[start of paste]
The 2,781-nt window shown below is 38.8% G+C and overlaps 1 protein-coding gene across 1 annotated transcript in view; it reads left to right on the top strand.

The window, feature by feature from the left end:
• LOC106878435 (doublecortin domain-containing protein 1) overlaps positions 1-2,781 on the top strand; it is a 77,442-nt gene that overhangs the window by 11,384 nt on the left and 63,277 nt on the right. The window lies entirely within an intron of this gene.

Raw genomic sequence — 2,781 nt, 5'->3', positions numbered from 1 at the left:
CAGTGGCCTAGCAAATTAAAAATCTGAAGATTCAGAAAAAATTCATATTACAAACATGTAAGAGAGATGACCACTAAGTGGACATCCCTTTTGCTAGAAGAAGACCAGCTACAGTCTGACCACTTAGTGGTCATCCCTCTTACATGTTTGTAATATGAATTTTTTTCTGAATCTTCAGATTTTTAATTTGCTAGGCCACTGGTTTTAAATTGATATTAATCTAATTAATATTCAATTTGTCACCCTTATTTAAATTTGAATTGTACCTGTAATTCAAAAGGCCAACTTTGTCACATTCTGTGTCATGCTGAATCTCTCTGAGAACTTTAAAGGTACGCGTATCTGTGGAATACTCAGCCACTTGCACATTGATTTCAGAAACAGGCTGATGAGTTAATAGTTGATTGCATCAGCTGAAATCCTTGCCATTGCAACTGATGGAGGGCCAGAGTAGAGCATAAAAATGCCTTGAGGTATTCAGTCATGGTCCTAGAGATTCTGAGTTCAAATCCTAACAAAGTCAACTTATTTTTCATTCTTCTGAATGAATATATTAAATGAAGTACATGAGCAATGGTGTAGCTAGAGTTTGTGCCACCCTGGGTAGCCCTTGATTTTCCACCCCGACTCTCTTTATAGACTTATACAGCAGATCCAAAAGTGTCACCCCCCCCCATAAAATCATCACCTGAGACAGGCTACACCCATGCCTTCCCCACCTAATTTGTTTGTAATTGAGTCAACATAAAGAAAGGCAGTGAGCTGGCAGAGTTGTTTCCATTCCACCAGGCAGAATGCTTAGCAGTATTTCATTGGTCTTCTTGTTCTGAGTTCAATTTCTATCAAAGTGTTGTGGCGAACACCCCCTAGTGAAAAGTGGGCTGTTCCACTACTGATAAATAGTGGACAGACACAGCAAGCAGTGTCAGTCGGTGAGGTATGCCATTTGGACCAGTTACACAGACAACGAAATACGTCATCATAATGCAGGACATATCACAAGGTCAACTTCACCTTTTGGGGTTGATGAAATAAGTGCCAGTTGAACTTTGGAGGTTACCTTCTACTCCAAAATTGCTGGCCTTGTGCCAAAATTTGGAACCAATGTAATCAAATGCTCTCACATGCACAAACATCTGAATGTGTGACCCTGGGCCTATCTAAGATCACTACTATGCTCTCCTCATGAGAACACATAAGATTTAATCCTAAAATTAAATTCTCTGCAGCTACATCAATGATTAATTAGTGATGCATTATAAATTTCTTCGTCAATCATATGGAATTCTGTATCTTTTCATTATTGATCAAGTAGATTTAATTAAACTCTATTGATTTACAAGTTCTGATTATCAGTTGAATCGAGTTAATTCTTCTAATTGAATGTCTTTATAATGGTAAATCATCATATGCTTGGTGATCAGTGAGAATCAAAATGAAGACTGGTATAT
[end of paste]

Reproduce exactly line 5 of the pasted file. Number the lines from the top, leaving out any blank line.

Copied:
CAGTGGCCTAGCAAATTAAAAATCTGAAGATTCAGAAAAAATTCATATTACAAACATGTAAGAGAGATGACCACTAAGTGGACATCCCTTTTGCTAGAAGAAGACCAGCTACAGTCTGACCACTTAGTGGTCATCCCTCTTACATGTTTGTAATATGAATTTTTTTCTGAATCTTCAGATTTTTAATTTGCTAGGCCACTGGTTTTAAATTGATATTAATCTAATTAATATTCAATTTGTCACCCTTATTTAAATTTGAATTGTACCTGTAATTCAAAAGGCCAACTTTGTCACATTCTGTGTCATGCTGAATCTCTCTGAGAACTTTAAAGGTACGCGTATCTGTGGAATACTCAGCCACTTGCACATTGATTTCAGAAACAGGCTGATGAGTTAATAGTTGATTGCATCAGCTGAAATCCTTGCCATTGCAACTGATGGAGGGCCAGAGTAGAGCATAAAAATGCCTTGAGGTATTCAGTCATGGTCCTAGAGATTCTGAGTTCAAATCCTAACAAAGTCAACTTATTTTTCATTCTTCTGAATGAATATATTAAATGAAGTACATGAGCAATGGTGTAGCTAGAGTTTGTGCCACCCTGGGTAGCCCTTGATTTTCCACCCCGACTCTCTTTATAGACTTATACAGCAGATCCAAAAGTGTCACCCCCCCCCATAAAATCATCACCTGAGACAGGCTACACCCATGCCTTCCCCACCTAATTTGTTTGTAATTGAGTCAACATAAAGAAAGGCAGTGAGCTGGCAGAGTTGTTTCCATTCCACCAGGCAGAATGCTTAGCAGTATTTCATTGGTCTTCTTGTTCTGAGTTCAATTTCTATCAAAGTGTTGTGGCGAACACCCCCTAGTGAAAAGTGGGCTGTTCCACTACTGATAAATAGTGGACAGACACAGCAAGCAGTGTCAGTCGGTGAGGTATGCCATTTGGACCAGTTACACAGACAACGAAATACGTCATCATAATGCAGGACATATCACAAGGTCAACTTCACCTTTTGGGGTTGATGAAATAAGTGCCAGTTGAACTTTGGAGGTTACCTTCTACTCCAAAATTGCTGGCCTTGTGCCAAAATTTGGAACCAATGTAATCAAATGCTCTCACATGCACAAACATCTGAATGTGTGACCCTGGGCCTATCTAAGATCACTACTATGCTCTCCTCATGAGAACACATAAGATTTAATCCTAAAATTAAATTCTCTGCAGCTACATCAATGATTAATTAGTGATGCATTATAAATTTCTTCGTCAATCATATGGAATTCTGTATCTTTTCATTATTGATCAAGTAGATTTAATTAAACTCTATTGATTTACAAGTTCTGATTATCAGTTGAATCGAGTTAATTCTTCTAATTGAATGTCTTTATAATGGTAAATCATCATATGCTTGGTGATCAGTGAGAATCAAAATGAAGACTGGTATAT